Issue 12 - Pages 18-19

Guest Editors Biography:

Nader Ardalan is President of Ardalan Associates, Consulting Architects in Boston. He is a Fellow of the Center for Middle Eastern Studies, Harvard University and the Director of the Gulf Research Project on Sustainable Design. He is the joint recipient of a recent Kennedy School Research Grant for 2010 entitled: The New Arab Urbanism in the Gulf.
He is a recognized world leader and expert in the field of sustainable and culturally relevant planning and design.  He has a close affiliation with the Aga Khan Award Programs in Architecture and has served as an international juror for numerous world competitions in the Middle East. He has held the position of Visiting Professor of Design at Harvard, Yale, MIT, Tehran University and lectures widely in international conferences and universities. He is the co-author of The Sense of Unity: The Sufi Tradition in Persian Architecture (University of Chicago Press) and many other publications.

Thomas Barrie AIA is a Professor of Architecture at North Carolina State University where he served as School Director from 2002 – 2007. Professor Barrie is a scholar of sacred architecture and author of Spiritual Path, Sacred Place: Myth Ritual and Meaning in Architecture (Shambhala Publications, 1996). His research focuses on alternative histories of architecture and, in particular, the interrelationship of a culture’s architecture and its cultural/religious beliefs and communal rituals. His research has brought him to sacred sites around the world and he has published numerous articles and lectured extensively on his subject area. His scholarship has been supported by numerous grants including two from the Graham Foundation for Advanced Study in the Fine Arts. His most-recent book entitled The Architecture of the In-Between: The Mediating Roles of Sacred Places will be published by Routledge in 2010.


Introduction by the Guest Editors 

This 2A Architecture & Art Magazine Issue12 features research presented at a 2009 symposium hosted by the Forum for Architecture, Culture and Spirituality, and  related essays and special art section articles that complement the articles on  architecture. Throughout this issue you will find a particular focus on the transcendent, diverse aspects of culture, architecture and meaning, and built works that serve to  establish connections between the poetic and the material. The quest of these essays by leading educators and practitioners of architecture is to offer an alternative way of approaching architecture and to shift from a kind of machine-inspired materialistic,  functionalist aesthetic that dominates design today to a more holistic sustainable and spiritually inspired design approach. The resolutions to these values and aesthetic questions remain elusive, but may provide profound inspirations for more meaningful answers that touch the individual soul and collective humanity.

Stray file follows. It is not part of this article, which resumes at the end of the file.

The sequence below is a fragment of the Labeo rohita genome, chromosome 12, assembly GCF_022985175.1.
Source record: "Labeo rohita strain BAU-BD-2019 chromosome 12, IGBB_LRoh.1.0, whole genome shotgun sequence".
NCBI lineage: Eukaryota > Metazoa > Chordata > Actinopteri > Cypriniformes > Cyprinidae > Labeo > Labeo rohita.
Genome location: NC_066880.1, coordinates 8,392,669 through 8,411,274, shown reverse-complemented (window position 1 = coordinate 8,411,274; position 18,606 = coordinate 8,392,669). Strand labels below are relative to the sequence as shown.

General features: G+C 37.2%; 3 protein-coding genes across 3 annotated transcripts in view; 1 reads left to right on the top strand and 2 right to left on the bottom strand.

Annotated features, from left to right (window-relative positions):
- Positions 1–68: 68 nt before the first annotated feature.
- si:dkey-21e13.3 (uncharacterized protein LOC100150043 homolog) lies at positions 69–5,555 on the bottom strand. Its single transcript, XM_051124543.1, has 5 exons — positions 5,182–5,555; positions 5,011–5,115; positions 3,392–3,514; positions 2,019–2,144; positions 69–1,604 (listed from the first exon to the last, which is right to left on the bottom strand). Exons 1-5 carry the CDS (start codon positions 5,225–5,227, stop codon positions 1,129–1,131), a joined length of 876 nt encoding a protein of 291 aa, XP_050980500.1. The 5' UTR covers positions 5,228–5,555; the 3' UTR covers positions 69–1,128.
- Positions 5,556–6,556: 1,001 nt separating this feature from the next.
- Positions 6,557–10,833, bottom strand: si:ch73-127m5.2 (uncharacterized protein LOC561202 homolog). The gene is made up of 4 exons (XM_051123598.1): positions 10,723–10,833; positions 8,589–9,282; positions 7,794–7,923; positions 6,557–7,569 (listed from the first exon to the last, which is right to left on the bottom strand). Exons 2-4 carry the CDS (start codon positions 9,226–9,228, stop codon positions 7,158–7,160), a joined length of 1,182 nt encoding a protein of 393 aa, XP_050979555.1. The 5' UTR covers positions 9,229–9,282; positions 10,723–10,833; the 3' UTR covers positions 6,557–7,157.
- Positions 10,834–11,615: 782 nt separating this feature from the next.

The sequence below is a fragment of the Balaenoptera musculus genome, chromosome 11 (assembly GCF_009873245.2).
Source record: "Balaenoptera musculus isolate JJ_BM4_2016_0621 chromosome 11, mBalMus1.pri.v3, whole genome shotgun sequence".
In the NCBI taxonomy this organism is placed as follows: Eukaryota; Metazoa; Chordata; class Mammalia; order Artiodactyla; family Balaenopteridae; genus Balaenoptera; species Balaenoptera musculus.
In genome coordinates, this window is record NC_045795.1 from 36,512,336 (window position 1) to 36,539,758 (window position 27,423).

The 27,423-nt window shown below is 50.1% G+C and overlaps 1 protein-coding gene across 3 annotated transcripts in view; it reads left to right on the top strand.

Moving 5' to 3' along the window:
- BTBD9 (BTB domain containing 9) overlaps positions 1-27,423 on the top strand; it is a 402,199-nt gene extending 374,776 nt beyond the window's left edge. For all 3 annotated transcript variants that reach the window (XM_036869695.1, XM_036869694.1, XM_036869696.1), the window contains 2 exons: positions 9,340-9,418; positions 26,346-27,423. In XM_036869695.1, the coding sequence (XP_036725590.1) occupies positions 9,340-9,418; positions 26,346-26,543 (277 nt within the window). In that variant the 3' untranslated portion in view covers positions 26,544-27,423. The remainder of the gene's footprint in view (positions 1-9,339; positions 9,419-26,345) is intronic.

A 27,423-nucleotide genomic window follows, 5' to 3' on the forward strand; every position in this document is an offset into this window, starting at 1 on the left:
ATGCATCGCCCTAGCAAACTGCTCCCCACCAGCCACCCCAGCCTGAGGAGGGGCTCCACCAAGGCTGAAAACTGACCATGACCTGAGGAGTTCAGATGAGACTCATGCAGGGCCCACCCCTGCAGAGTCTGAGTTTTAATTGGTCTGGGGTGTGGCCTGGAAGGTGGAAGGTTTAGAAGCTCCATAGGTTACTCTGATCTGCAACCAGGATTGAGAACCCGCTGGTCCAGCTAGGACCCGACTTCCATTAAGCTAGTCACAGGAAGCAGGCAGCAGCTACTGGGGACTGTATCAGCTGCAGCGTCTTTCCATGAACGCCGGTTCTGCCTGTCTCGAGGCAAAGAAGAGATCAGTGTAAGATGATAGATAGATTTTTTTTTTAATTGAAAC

The publication is organized according to the convenient (but not exclusive) categories of architectural theory, education and practice. Tom Barrie and Nader Ardalan introduce the overall theme by their lead essays. Tom Barrie describes the essential preparation and practice conducive to a transcendent world view, while Nader Ardalan positions this alternative world view and describes in summary the history, legitimacy and contemporary relevance of its root philosophic concepts. Julio Bermudez underlines the affective roles that architecture plays and its ability to phenomenally change us through the extraordinary experiences it can engender. Heinrich Hermann describes how the poetic and the ineffable can find a place in architectural education. And Michael Crosbie provides alternate views regarding the ubiquitous (and often inadequately understood) term sustainability as it relates to spirituality. These, and the other contributors, provide perspectives that serve to recall essential aspects and suggest a repositioned future of our diverse and nuanced disciplines of design.

The Forum for Architecture, Culture and Spirituality is an international scholarly environment established in 2007 to support advanced architectural and interdisciplinary scholarship, research, practice, and education on the significance, phenomenal experience and deeper meanings to be found in the built environment. Its activities include web-based information resources, networking and discussion groups, conferences and symposia, and publications. The Inaugural Architecture, Culture and Spirituality Symposium was held March 24-26, 2009 at the Mt. Angel Abbey, Salem, Oregon, (where one of only two Alvar Aalto buildings in the US exists). This forum provided a diverse group of international educators and practicing architects the opportunity to share, discuss, and explore innovative ideas, practices, pedagogies, and studies within the multifarious subject areas of architecture, culture and spirituality.

 Guest Editors: Nader Ardalan and Thomas Barrie

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